lingobingo

    Senior Member
    English - England
    I have come across a sentence in an English book that puzzles me.
    "The two women have played a key role in the US space adventure."
    Knowing that the women in question died in the early 21st century, I would tend to use the PRETERIT TENSE, because the life experience assessed here is over for good.
    But I may be wrong about the period of time being dealt with. Maybe the period assessed is not their lifetime (finished), but the space adventure (unfinished), that is still going on today, and also still benefiting from the results of the ladies' scientific research today.
    Would you please help me get the grasp of it?
    It’s possible that the sentence was just badly edited, since the present perfect would be fine if you were referring to what those women did (the impact of which may still be relevant today?), rather than to the women themselves (who are no more).

    So, in short:
    "The two women have played a key role in the US space adventure." :thumbsdown:
    "What these two women achieved has played a key role in the US space adventure." :thumbsup:
     

    lewoz

    Senior Member
    French - Creole
    Thanks a lot for your precious comments.
    Hannah is just a fiction character made up by the writers of the book. An introduction of her is written on the front page, with information about who she is, what she likes and so on... I am going to try to send a picture of the paragraph.
     

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    lewoz

    Senior Member
    French - Creole
    It’s possible that the sentence was just badly edited, since the present perfect would be fine if you were referring to what those women did (the impact of which may still be relevant today?), rather than to the women themselves (who are no more).

    So, in short:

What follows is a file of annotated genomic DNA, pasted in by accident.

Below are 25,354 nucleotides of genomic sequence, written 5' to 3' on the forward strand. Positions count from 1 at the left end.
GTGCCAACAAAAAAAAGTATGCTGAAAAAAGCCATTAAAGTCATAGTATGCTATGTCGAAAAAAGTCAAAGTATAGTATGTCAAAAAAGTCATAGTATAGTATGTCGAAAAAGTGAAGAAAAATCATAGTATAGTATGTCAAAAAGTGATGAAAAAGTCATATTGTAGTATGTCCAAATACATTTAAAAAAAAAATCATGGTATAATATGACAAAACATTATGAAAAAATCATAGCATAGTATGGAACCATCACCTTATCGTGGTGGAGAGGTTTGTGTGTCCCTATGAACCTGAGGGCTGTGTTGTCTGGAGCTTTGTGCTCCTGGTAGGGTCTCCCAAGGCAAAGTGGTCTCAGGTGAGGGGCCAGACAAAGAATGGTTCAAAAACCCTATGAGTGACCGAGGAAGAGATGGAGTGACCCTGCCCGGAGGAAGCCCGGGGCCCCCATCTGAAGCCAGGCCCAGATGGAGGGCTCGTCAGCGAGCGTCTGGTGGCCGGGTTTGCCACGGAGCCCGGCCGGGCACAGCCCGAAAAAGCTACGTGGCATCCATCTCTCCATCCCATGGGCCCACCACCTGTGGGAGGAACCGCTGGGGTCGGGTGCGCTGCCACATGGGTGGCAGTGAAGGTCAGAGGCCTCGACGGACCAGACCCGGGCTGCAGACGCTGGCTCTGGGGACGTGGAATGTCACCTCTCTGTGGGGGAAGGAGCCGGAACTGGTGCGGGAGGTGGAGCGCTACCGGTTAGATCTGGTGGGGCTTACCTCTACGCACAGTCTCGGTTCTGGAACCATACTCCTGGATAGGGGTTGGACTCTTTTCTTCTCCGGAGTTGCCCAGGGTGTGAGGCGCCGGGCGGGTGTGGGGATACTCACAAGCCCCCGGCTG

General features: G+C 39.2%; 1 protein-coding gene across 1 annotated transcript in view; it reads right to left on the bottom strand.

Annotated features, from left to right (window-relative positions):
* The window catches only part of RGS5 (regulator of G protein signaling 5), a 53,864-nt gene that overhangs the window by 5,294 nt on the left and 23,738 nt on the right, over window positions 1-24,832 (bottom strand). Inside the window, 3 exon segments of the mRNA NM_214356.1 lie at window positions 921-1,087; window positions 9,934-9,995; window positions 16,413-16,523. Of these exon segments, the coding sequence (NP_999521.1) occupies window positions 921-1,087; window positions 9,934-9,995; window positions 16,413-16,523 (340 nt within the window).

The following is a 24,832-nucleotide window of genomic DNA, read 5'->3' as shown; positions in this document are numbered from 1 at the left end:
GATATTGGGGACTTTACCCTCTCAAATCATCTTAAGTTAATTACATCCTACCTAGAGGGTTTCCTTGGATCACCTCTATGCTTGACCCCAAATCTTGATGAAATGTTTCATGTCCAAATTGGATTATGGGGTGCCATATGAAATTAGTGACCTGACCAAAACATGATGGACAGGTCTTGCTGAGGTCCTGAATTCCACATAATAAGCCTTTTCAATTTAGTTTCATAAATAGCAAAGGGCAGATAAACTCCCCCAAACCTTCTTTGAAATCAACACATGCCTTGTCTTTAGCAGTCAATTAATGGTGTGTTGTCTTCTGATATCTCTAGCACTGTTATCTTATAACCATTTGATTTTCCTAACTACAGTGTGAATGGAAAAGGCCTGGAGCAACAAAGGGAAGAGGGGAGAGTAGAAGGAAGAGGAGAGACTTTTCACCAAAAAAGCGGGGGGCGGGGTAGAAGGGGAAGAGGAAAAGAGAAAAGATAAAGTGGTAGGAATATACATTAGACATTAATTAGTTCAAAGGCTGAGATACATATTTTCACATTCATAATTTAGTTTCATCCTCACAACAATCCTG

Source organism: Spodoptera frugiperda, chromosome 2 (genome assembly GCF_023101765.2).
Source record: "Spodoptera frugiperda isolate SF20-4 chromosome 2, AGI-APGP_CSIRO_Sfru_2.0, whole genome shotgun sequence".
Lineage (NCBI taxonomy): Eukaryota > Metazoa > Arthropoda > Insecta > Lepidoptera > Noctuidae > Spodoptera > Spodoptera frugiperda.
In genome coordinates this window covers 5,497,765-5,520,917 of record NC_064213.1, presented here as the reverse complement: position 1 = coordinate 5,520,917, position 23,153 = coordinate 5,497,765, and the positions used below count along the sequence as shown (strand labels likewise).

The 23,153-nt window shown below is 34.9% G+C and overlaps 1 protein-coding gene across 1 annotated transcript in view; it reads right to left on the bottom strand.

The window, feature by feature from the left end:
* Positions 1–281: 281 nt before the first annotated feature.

"The two women have played a key role in the US space adventure." :thumbsdown:
    "What these two women achieved has played a key role in the US space adventure." :thumbsup:
    That's how I feel about it too. The change of subject makes a difference. Now the action can repeat itself, as the period of reference is still open. I get it about the use of the present perfect in the sentence about her writing two columns, but I really don't regarding the one about the ladies playing a key role in the space adventure, all the more since at least one was them was dead -if not both of them- when the school book was published in 2017.
     

    lingobingo

    Senior Member
    English - England
    The only surprising thing, for me, is that you find a minor grammatical blip in a book worthy of investigation. :D
     

    Uncle Jack

    Senior Member
    British English
    The two women are Katherine Johnson, who died in 2020, and Mae Jemison, who is still alive. If you turned to page 88 and read it, you would have seen who the women were, and could easily have looked this up yourself.

    The publication is available online here: Bloggers 3e - Livre de l'élève
     

    lewoz

    Senior Member
    French - Creole
    Thanks, but as I said, even with one of them being still alive at the moment of publication, and the other one being deceased, I wonder which tense fits better in this context.
     

    lewoz

    Senior Member
    French - Creole
    True. I wasn't thinking straight. I am here sick at home, and shouldn't have tried to work with headache and coughing. Sorry for the disturbance, and thanks for helping me put my head straight back on my shoulders.
    If I may, one of them being gone now, would you switch for the PRETERIT if the book had to be reprinted in 2023?
    Have a nice evening.